Changing lives. . . one woman at a time

This fall, Sister Richarde Marie Wolf, coordinator of the Refugee Outreach Program, spent a day at Minnesota State University, Mankato, for the annual Campus and Community Fair. At the event, students explore opportunities for part-time jobs, and volunteer opportunities within the community. For Sister Richarde Marie, the event magnified the spirit of youth and their willingness to create change, to bring out their gifts in service to the communities around them.

Sister Richarde Marie Wolf (back row; right) poses with two of the Refugee Outreach Program’s students Zahra (front left of Sister Richarde Marie) and her mother, Adday (front right of Sister Richarde Marie), and their family attended the celebration.The Refugee Outreach Program is an extension of the Good Counsel Learning Center in Mankato, Minn. In 1967, the Good Counsel Learning Center was established by the School Sisters of Notre Dame to address the unmet educational needs of children, youth and adults.

In 2012, when the Mankato area saw a significant rise in enrollment of refugee women requesting tutoring services – to address their educational and employment needs – the Good Counsel Learning Center responded to the need. For refugee women, a particular difficulty has been in obtaining access to education while lacking a support system to assist in caring for young children. In many cases, transportation is also an issue, so a tutoring service that went into the homes of students would be essential to the program’s success.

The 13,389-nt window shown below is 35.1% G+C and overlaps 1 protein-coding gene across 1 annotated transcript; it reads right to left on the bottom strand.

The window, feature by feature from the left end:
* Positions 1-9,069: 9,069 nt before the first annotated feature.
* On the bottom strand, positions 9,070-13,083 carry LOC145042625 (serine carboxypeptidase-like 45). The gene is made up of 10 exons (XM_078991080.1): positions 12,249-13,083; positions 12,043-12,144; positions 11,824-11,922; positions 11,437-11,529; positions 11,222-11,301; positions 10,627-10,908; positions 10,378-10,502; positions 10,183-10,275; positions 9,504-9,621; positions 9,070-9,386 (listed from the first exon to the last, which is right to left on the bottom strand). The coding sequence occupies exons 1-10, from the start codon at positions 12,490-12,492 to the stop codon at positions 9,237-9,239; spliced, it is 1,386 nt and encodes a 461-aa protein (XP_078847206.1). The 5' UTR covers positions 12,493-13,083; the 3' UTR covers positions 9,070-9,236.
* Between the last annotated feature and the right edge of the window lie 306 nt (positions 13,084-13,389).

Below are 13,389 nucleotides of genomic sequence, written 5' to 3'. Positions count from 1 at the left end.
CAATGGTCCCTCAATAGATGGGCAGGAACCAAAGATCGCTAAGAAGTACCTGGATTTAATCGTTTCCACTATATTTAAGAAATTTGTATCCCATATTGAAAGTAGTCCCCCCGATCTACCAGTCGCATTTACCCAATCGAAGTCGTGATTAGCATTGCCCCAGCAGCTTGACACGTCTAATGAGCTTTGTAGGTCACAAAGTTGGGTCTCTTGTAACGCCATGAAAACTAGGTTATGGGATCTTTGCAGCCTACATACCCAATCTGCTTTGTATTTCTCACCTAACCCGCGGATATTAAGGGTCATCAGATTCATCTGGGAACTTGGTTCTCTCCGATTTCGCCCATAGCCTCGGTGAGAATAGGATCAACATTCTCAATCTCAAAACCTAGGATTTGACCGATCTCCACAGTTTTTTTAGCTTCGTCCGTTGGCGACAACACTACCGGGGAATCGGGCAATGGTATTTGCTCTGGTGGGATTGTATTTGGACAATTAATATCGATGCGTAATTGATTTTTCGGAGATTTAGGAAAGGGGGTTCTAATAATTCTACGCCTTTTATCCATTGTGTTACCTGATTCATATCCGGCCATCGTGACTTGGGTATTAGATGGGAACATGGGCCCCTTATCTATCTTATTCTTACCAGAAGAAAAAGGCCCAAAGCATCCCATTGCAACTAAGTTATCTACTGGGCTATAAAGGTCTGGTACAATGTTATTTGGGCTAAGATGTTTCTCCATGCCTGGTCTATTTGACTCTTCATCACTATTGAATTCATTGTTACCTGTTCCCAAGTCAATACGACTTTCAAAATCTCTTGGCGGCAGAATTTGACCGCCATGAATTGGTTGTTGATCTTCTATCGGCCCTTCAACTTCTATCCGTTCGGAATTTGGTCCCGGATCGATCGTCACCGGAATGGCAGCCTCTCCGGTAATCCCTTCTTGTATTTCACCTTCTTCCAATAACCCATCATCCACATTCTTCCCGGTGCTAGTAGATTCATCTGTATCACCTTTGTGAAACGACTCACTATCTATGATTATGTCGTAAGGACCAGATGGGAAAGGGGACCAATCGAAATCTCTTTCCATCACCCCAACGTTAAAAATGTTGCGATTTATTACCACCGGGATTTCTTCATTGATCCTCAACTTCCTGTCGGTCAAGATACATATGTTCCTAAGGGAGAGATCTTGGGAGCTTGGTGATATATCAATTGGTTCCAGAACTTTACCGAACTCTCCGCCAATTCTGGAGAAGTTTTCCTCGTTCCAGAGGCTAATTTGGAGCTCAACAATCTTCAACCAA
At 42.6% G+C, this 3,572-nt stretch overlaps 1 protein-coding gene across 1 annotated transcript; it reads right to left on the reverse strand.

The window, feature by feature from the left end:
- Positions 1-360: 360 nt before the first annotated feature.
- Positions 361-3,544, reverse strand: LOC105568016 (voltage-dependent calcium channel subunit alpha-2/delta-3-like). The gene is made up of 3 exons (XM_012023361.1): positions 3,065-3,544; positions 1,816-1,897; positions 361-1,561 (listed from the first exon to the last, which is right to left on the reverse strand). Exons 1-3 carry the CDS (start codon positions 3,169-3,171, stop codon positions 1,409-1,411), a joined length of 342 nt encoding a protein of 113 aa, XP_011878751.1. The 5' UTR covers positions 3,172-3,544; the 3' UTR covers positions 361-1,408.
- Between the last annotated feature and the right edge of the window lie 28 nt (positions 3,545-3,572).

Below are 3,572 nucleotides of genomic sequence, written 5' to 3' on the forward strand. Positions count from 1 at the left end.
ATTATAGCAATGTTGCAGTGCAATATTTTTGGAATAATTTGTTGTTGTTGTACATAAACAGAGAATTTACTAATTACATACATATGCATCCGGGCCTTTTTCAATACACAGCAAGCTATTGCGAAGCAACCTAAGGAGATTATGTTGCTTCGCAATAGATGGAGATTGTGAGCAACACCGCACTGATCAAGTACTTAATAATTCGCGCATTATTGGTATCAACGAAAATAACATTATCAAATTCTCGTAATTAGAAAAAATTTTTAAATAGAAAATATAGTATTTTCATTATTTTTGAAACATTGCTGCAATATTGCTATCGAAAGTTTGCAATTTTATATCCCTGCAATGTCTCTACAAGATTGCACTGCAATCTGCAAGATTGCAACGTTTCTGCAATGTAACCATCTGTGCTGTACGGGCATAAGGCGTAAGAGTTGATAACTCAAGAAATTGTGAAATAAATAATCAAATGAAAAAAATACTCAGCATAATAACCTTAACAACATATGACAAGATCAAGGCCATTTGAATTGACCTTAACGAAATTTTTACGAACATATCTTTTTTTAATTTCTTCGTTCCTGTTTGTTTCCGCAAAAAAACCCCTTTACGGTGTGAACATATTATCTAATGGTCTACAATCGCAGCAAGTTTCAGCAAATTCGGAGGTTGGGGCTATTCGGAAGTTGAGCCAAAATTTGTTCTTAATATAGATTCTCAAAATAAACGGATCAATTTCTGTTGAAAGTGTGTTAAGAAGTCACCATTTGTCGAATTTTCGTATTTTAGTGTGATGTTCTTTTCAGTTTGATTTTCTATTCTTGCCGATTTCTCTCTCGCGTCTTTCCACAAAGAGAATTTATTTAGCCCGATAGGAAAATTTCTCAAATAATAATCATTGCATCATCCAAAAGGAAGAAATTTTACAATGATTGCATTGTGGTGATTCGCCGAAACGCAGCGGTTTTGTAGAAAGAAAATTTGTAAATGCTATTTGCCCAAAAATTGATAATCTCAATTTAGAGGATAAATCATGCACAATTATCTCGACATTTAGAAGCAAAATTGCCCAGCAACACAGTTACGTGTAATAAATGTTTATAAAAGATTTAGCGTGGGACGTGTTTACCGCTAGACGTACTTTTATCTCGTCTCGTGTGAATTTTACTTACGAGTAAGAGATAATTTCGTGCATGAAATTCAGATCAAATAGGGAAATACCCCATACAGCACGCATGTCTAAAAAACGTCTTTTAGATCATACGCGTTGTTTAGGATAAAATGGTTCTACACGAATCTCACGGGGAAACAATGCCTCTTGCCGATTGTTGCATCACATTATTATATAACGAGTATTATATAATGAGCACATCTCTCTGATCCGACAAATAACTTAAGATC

“We’ve worked primarily with Sudanese and Somali women,” said Sister Richarde Marie. “Many of these women are raising their children alone. So this program makes a difference in the lives of the women we serve.”

Sister Richarde Marie came to the Good Counsel Learning Center in November of 2015, after teaching elementary school students for 20 years and serving as principal for 27 years. In July 2016, Sister Richarde Marie accepted the role as the refugee outreach coordinator.

Currently, the Refugee Outreach Program has eight tutors and ten women receiving services. Sister Richarde Marie makes connections between those seeking education and matching those possible students with tutors, who volunteer to go into the home to teach one hour a day, twice a week.

“We get to know our students,” says Sister Richarde Marie. “We are able to witness the beauty of their culture while empowering them to reach their goals. I believe the future of this program will be the youth of refugees and immigrants. Like SSNDs, the youth of the immigrants we help, are in a unique position to assist in teaching, empowering and creating change for their own cultures.”

You may also be interested in:
  • Life as I know it in Eggenburg Sister Jean Greenwald reflects upon her time teaching immigrants and refugees English in Eggenburg, Austria. She and Sister Helen Plum will be there at least one year to help refugees assimilate into Austrian culture. Sister Jean explains their daily situation in Eggenburg.
  • Honoring Blessed Theresa On May 9, we honor Blessed Theresa of Jesus Gerhardinger, our Foundress, on her death date. She created the School Sisters of Notre Dame with the vision of educating the girl-child and transforming the world through education. We invite you to learn more about our foundress.
  • Sending sisters to Austria Read Sister Carolyn Sur’s reflection on the process of sending two School Sisters of Notre Dame to Austria to teach immigrant and refugee children English. Sisters Jean Greenwald and Helen Plum will spend one to two years in this ministry working with children from the Middle East and Africa.

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